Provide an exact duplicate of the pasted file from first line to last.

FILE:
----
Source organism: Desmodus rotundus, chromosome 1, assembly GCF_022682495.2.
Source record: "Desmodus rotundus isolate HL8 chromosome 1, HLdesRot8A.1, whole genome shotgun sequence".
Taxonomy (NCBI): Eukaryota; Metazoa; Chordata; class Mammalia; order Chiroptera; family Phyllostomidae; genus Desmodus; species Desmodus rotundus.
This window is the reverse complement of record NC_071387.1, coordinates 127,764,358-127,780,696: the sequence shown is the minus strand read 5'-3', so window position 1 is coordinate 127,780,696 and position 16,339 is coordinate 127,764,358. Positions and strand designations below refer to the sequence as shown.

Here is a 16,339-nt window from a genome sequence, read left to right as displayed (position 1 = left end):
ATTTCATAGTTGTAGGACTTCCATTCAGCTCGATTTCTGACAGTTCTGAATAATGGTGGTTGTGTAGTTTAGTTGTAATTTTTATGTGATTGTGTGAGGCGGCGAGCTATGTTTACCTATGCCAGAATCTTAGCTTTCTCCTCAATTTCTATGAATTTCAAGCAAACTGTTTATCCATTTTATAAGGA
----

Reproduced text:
Source organism: Desmodus rotundus, chromosome 1, assembly GCF_022682495.2.
Source record: "Desmodus rotundus isolate HL8 chromosome 1, HLdesRot8A.1, whole genome shotgun sequence".
Taxonomy (NCBI): Eukaryota; Metazoa; Chordata; class Mammalia; order Chiroptera; family Phyllostomidae; genus Desmodus; species Desmodus rotundus.
This window is the reverse complement of record NC_071387.1, coordinates 127,764,358-127,780,696: the sequence shown is the minus strand read 5'-3', so window position 1 is coordinate 127,780,696 and position 16,339 is coordinate 127,764,358. Positions and strand designations below refer to the sequence as shown.

Here is a 16,339-nt window from a genome sequence, read left to right as displayed (position 1 = left end):
ATTTCATAGTTGTAGGACTTCCATTCAGCTCGATTTCTGACAGTTCTGAATAATGGTGGTTGTGTAGTTTAGTTGTAATTTTTATGTGATTGTGTGAGGCGGCGAGCTATGTTTACCTATGCCAGAATCTTAGCTTTCTCCTCAATTTCTATGAATTTCAAGCAAACTGTTTATCCATTTTATAAGGA